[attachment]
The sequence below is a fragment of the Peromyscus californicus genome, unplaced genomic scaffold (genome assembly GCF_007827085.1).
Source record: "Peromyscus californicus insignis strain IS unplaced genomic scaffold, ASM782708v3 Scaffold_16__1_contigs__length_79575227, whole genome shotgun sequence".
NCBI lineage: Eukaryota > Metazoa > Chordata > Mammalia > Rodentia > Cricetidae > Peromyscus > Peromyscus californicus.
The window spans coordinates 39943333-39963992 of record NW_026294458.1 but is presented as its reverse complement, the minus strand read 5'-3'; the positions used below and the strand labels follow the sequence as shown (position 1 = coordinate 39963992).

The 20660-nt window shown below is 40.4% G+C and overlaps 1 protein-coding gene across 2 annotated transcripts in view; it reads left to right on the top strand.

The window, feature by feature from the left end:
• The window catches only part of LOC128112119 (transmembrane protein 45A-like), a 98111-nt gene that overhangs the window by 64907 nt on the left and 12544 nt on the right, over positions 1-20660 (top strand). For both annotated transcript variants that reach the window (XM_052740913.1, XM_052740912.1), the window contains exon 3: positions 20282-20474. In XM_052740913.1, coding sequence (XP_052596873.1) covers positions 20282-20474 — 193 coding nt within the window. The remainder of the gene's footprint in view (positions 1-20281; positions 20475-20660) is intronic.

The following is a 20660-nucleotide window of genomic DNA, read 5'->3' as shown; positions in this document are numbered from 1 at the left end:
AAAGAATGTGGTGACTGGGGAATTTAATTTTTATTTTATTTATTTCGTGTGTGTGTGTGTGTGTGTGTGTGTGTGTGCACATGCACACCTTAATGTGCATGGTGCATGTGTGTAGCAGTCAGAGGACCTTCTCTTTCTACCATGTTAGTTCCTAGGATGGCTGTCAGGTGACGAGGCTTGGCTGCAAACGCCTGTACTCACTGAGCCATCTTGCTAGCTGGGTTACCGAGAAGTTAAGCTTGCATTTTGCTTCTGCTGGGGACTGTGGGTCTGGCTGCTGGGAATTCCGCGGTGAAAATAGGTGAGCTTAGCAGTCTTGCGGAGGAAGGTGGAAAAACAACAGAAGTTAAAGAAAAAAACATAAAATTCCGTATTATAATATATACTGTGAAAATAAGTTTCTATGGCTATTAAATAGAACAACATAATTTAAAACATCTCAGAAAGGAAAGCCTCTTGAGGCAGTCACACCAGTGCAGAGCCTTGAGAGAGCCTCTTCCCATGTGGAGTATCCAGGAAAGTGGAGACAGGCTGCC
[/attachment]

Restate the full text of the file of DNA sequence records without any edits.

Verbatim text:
The sequence below is a fragment of the Peromyscus californicus genome, unplaced genomic scaffold (genome assembly GCF_007827085.1).
Source record: "Peromyscus californicus insignis strain IS unplaced genomic scaffold, ASM782708v3 Scaffold_16__1_contigs__length_79575227, whole genome shotgun sequence".
NCBI lineage: Eukaryota > Metazoa > Chordata > Mammalia > Rodentia > Cricetidae > Peromyscus > Peromyscus californicus.
The window spans coordinates 39943333-39963992 of record NW_026294458.1 but is presented as its reverse complement, the minus strand read 5'-3'; the positions used below and the strand labels follow the sequence as shown (position 1 = coordinate 39963992).

The 20660-nt window shown below is 40.4% G+C and overlaps 1 protein-coding gene across 2 annotated transcripts in view; it reads left to right on the top strand.

The window, feature by feature from the left end:
• The window catches only part of LOC128112119 (transmembrane protein 45A-like), a 98111-nt gene that overhangs the window by 64907 nt on the left and 12544 nt on the right, over positions 1-20660 (top strand). For both annotated transcript variants that reach the window (XM_052740913.1, XM_052740912.1), the window contains exon 3: positions 20282-20474. In XM_052740913.1, coding sequence (XP_052596873.1) covers positions 20282-20474 — 193 coding nt within the window. The remainder of the gene's footprint in view (positions 1-20281; positions 20475-20660) is intronic.

The following is a 20660-nucleotide window of genomic DNA, read 5'->3' as shown; positions in this document are numbered from 1 at the left end:
AAAGAATGTGGTGACTGGGGAATTTAATTTTTATTTTATTTATTTCGTGTGTGTGTGTGTGTGTGTGTGTGTGTGTGCACATGCACACCTTAATGTGCATGGTGCATGTGTGTAGCAGTCAGAGGACCTTCTCTTTCTACCATGTTAGTTCCTAGGATGGCTGTCAGGTGACGAGGCTTGGCTGCAAACGCCTGTACTCACTGAGCCATCTTGCTAGCTGGGTTACCGAGAAGTTAAGCTTGCATTTTGCTTCTGCTGGGGACTGTGGGTCTGGCTGCTGGGAATTCCGCGGTGAAAATAGGTGAGCTTAGCAGTCTTGCGGAGGAAGGTGGAAAAACAACAGAAGTTAAAGAAAAAAACATAAAATTCCGTATTATAATATATACTGTGAAAATAAGTTTCTATGGCTATTAAATAGAACAACATAATTTAAAACATCTCAGAAAGGAAAGCCTCTTGAGGCAGTCACACCAGTGCAGAGCCTTGAGAGAGCCTCTTCCCATGTGGAGTATCCAGGAAAGTGGAGACAGGCTGCC